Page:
Colts Take Their Time

Colts Take Their Time

By Tim Sullivan contributing writer

If we’re such a good story, if we’re such a hot item, then you can wait a day for us.

In essence, that’s what Colts coach Tony Dungy and his AFC champions were saying to the grumpy media types who have been up in arms over the fact that Indianapolis waited until today to arrive in Miami. The Bears? They cooperated and, like most Super Bowl teams, showed up on site, on Sunday afternoon, a full week before the big

The Colts? They stayed in Indiana and jumped on a charter Monday morning.

“We understand the Super Bowl is not going to be normal. We just felt that that was the way to go,” Dungy said of the delayed strategy. “We’ll get a chance to get down there, and let the guys enjoy the city.”

Perhaps that’s the biggest reason he slowed things down. Miami isn’t the greatest place in the world to practice and prepare for the biggest game of the season, the tilt that Indianapolis is a 6.5-point favorite for on There are distractions aplenty. Maybe one less day of those distractions will prove beneficial.

“Miami is a great place to visit and there are all kinds of things you can get into,” said
Bears rookie return man Devin Hester, who played at the University of Miami. “We do want to have a little fun, but be careful of your surroundings. We’re here to play a football game.”

So are the Colts, who will have many a question to answer on Tuesday, when Media Day commences and all those grouchy sportswriters can finally press record on their handhelds.

“We put our schedule together for what we thought was going to be the best for us to win,” Dungy said. “My thought was to take a couple of days away from it physically and emotionally.”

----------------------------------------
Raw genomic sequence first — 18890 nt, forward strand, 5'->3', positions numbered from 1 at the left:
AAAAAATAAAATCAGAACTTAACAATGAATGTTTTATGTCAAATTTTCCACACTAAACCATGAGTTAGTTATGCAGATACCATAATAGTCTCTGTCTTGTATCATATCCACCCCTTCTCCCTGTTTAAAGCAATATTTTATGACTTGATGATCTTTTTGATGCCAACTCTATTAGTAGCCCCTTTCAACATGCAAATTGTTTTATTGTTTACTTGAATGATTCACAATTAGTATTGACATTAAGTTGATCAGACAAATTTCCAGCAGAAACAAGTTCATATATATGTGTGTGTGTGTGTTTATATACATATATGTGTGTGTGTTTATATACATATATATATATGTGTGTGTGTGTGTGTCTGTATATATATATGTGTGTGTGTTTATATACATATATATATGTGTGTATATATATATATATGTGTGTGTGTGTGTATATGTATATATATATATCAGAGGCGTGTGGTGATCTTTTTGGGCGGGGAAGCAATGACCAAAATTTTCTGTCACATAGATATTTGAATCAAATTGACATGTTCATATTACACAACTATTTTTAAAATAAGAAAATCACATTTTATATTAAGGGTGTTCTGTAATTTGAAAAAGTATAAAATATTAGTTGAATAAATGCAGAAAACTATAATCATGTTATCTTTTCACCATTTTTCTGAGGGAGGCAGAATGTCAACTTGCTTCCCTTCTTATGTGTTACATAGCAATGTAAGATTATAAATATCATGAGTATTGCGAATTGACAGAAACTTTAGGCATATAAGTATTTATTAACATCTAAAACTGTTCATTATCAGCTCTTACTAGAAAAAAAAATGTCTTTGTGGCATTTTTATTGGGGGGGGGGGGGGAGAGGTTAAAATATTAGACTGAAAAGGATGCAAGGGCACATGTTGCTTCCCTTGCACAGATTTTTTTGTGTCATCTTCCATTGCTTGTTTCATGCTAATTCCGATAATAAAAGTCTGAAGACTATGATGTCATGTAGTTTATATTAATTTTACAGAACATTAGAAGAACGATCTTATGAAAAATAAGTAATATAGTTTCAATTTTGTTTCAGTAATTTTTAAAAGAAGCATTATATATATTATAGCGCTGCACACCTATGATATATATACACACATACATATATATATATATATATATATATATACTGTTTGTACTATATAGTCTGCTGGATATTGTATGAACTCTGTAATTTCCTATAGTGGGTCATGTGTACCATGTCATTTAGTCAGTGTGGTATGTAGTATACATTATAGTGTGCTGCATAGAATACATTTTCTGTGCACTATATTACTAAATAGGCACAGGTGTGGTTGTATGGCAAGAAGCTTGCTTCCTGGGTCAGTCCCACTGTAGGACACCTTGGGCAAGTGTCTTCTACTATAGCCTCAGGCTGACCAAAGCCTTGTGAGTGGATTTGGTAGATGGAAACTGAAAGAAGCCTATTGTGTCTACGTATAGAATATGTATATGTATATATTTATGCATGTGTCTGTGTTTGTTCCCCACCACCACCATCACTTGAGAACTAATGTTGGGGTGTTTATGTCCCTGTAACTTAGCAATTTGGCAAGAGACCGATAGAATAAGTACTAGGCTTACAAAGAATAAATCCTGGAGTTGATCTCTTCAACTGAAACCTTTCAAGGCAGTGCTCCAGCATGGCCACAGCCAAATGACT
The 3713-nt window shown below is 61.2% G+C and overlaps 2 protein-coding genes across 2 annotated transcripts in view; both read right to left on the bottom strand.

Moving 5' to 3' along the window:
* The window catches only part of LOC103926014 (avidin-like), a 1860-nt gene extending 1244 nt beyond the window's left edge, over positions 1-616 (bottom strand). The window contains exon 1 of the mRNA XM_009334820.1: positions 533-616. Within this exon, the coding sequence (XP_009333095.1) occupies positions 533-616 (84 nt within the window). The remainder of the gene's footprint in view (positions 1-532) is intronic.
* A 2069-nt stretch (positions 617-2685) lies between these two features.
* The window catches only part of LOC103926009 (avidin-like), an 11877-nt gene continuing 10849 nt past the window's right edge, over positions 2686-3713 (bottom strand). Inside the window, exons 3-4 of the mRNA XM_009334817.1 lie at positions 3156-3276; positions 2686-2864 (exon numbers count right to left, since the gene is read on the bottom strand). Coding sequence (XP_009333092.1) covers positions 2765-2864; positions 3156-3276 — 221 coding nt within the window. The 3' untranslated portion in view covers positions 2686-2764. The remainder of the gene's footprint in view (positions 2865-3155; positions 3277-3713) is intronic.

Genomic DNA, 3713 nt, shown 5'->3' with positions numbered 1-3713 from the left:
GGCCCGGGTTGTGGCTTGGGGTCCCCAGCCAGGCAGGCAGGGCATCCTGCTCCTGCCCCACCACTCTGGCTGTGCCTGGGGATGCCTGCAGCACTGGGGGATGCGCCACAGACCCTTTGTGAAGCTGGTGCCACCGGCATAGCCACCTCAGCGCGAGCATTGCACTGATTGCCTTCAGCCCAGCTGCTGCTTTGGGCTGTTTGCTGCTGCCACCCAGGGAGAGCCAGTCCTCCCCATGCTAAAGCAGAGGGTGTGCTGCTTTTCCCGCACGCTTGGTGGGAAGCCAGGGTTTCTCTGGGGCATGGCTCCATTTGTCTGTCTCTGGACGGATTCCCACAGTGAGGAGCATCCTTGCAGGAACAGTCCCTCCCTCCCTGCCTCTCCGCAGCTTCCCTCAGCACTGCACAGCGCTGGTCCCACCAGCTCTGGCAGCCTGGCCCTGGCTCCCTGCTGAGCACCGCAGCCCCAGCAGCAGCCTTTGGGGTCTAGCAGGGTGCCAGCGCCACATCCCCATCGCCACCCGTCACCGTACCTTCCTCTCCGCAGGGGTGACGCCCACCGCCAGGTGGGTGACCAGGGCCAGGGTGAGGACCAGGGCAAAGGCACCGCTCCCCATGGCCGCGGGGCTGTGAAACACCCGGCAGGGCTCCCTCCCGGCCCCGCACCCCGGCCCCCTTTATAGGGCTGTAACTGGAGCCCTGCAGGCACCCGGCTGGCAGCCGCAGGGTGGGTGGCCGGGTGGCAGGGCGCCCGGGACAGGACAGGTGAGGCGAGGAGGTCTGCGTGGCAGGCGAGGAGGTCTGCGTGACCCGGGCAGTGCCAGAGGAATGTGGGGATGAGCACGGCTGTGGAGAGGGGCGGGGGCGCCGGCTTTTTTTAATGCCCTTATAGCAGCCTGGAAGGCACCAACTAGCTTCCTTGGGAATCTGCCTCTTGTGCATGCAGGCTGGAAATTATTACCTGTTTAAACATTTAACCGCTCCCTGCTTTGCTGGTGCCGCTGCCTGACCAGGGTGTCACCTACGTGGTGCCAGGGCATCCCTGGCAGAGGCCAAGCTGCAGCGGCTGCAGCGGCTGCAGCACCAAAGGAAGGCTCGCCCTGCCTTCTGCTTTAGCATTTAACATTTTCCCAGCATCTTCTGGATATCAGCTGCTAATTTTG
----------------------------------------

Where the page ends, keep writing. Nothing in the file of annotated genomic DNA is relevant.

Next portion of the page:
And it’s hard to argue with him. After all, the Colts, unlike the Bears, had to win three games to get to Miami. They’ve been facing critical games, week after week, for more than a month. Chicago, on the other hand, was on cruise control
leading up to the postseason, then had the benefit of the bye week, and didn’t have to travel a mile to play either of its two playoff games.

“I just want them to relax,” Dungy said.

Mission, apparently, accomplished. Now, it’s time to get to work.

HELP FOR ELI: Or so they think. The Giants, late on Sunday, named Chris Palmer their new quarterbacks coach. The former head coach of the Cleveland Browns will now be the primary tutor for struggling starter Eli Manning. Palmer has also worked on the staffs of New England, Jacksonville, Houston and Dallas.

Palmer is a decent hire, but you can look at his past results either way. On one hand, he truly helped Drew Bledsoe
while with the Cowboys, and Mark Brunell when he was with the Jaguars. Palmer worked under his current boss, Tom Coughlin, in Jacksonville, by the way.

But the jury is still out on David Carr, whom Palmer mentored in Houston. And Tim Couch, whom the new Browns staked their franchise to, was a complete bust.

Where Eli falls in that mix is anyone’s guess.

EXTRA POINTS: Maybe this is the reason we didn’t hear much from Richard Seymour this postseason. The Patriots defensive lineman will undergo arthroscopic knee surgery this offseason, but shouldn’t miss any of Coach Bill Belichick’s organized team activities. … Former Giants
running back Maurice Carthon, who was fired as offensive coordinator in Cleveland halfway through this season, could land in Arizona as a running backs coach this week.

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